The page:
Helping Students Prepare for Tests and Exams
Linda Nilson (2010) provides the following advice to support students as they prepare for tests and exams:
Reading and Review Strategies
You begin preparing your students for tests from the very first day by teaching them proven techniques for taking notes on your lectures and class activities. Of course, students should review the relevant readings and their notes before a test. More than 80 percent of the studies conducted on reviewing lecture notes find that the activity enhances test performance (Bligh, 2000). But just reading notes over, even multiple times, will not help much for the test.
The quickest, most efficient, and most effective way to study written material, at least for factual and problem-solving tests, is “active recall” or the 3R (read-recite-review) strategy (McDaniel, Howard, & Einstein, 2009; Roediger & Karpicke, 2006). According to this method, students read a section of their text or notes, then put the material away, recite aloud as much as they can remember, and finally reread the section. In addition to reinforcing their reading by restating and hearing the material, students practice retrieval with self-testing, which is exactly the skill they will need during the test.
Study groups that meet regularly outside class are also very helpful (Hufford, 1991; Treisman, 1986). Since member commitment can make or break them, consider formalizing them by having students sign up for such groups early in the term. Then distribute a list of all the groups with their members’ names and contact information.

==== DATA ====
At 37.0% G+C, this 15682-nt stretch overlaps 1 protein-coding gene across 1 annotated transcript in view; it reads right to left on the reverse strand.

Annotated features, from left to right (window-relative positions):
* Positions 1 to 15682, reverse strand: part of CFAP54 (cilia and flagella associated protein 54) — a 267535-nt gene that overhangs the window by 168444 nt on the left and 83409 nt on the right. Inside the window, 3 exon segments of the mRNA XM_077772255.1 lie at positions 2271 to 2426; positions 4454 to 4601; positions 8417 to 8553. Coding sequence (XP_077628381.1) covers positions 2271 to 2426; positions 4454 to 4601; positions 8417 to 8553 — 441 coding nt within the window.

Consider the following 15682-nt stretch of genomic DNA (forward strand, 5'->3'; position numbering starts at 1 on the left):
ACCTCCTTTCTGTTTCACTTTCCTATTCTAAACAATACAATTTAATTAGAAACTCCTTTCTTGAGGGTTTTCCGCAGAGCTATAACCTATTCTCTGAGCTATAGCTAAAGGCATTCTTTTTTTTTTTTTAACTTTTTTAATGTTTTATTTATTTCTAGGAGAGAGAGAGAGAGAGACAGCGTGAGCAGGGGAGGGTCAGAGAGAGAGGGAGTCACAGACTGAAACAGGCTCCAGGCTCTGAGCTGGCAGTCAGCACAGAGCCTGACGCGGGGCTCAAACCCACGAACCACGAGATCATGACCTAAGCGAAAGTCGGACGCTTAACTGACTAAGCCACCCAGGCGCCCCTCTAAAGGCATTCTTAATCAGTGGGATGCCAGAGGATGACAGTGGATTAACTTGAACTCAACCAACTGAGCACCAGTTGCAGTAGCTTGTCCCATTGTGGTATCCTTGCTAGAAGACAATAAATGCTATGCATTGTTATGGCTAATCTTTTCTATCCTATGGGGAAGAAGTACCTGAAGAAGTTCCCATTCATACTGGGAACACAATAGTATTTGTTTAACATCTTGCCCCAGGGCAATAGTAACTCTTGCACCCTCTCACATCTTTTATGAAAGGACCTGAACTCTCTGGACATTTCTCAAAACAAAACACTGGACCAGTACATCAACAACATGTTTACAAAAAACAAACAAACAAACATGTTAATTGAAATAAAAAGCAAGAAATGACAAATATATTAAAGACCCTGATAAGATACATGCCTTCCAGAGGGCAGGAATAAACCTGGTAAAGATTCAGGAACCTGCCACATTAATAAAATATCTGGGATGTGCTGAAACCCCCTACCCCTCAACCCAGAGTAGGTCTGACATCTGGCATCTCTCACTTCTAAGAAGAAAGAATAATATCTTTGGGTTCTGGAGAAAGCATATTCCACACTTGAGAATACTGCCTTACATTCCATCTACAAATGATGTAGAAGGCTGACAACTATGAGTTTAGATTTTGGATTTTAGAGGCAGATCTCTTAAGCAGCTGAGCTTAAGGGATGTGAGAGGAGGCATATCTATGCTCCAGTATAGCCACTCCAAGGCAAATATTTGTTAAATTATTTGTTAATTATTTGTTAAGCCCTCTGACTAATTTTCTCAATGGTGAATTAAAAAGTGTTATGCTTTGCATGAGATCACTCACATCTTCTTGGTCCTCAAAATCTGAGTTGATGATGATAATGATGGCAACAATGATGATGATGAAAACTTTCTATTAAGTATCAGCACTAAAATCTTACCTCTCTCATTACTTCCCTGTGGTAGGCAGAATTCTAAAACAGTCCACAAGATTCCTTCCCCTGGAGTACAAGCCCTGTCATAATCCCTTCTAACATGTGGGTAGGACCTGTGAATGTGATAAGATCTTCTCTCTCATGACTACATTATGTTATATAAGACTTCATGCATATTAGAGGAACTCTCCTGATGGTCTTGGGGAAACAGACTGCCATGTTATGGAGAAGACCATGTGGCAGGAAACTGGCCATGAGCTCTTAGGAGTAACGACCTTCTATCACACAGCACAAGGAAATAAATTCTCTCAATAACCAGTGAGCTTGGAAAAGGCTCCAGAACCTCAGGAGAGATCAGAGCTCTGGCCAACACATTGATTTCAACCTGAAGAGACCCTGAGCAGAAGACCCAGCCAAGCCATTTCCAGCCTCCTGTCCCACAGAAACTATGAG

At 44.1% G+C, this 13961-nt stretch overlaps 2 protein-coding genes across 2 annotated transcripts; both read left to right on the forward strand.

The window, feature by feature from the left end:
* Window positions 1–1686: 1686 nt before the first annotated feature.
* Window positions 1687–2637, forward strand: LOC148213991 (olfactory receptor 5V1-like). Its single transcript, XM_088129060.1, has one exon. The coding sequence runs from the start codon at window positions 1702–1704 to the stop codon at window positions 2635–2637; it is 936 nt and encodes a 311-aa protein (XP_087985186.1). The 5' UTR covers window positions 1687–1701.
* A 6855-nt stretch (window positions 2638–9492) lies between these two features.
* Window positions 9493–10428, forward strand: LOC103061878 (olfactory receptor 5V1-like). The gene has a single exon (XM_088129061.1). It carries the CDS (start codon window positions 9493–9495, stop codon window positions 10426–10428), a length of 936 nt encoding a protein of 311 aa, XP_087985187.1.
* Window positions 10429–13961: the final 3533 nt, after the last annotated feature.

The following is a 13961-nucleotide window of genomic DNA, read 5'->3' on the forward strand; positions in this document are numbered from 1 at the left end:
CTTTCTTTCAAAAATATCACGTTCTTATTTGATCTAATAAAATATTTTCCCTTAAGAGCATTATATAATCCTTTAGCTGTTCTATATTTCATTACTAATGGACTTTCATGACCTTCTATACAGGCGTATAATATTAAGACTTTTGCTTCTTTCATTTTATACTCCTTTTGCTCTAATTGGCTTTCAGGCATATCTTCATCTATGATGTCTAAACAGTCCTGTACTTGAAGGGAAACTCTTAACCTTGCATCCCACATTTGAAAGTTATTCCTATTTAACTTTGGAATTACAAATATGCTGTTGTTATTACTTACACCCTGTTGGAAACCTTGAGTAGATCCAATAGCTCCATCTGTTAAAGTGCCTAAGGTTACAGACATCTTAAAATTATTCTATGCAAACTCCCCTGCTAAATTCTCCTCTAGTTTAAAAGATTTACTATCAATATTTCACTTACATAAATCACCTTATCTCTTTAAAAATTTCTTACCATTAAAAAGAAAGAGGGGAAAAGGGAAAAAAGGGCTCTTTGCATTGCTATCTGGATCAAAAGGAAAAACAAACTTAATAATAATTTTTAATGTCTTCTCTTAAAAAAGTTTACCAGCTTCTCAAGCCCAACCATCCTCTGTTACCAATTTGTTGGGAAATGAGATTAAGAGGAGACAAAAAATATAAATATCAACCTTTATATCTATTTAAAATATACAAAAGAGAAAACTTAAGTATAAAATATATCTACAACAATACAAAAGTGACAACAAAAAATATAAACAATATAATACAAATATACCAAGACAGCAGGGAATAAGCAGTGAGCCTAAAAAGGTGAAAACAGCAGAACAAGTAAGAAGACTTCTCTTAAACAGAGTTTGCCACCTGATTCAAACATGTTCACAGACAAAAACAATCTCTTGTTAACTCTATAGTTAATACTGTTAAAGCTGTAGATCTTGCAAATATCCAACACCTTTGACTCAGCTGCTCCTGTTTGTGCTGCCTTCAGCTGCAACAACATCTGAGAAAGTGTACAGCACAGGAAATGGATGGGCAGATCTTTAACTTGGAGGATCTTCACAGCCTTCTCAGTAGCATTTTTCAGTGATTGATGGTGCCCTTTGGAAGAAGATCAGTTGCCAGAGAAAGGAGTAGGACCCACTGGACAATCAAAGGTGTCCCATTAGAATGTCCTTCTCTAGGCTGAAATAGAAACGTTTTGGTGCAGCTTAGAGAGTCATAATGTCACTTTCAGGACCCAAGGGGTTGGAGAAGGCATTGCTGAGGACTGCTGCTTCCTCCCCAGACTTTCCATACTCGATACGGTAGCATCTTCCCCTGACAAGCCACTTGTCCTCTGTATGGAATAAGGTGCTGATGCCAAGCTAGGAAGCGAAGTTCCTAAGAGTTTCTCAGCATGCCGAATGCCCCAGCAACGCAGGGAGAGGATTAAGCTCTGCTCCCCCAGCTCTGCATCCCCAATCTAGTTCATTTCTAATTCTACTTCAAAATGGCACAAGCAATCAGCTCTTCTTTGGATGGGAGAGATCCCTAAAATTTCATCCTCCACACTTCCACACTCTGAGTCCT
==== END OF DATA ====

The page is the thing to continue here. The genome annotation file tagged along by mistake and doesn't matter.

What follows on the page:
This study aid helps many students prepare for a test, especially first-year and second-year students who do not yet know what college-level assessment involves. You can make a review sheet as simple as a list or outline of important topics that you have emphasized, but this alone will not tell students how to study this content.
Students gain much more from a sample test or a list of review questions. These questions should mirror your student learning outcomes and represent the variety of item formats that will appear on the test. If you plan to use some factual and terminological multiple-choice questions on the test, then put some of those items on the review sheet. If you intend to test analysis and synthesis, develop some questions that require those same cognitive operations.
This method demands much more of your time and effort because you do not want to duplicate the sample items on the real test. But it is highly effective, and you can draw appropriate items from previous tests. Perhaps the best option for students is what is called a “test blueprint” (Questionmark Corporation, 2000; Suskie, 2004), and it can also help you design a test that assesses your students’ achievement of your outcomes. So, have your syllabus and outcomes map handy. To make a test blueprint:
- Begin by listing all the major content areas that your test will address.
- Designate their relative importance by the percentage of the test (or number of points) to be devoted to each area.
- Within each content area, write down what you want students to be able to do or demonstrate, using action verbs and avoiding internal-states verbs such as know, understand, realize, and appreciate. These statements should reflect your student learning outcomes, though perhaps on a more micro-level than in your syllabus or outcomes map.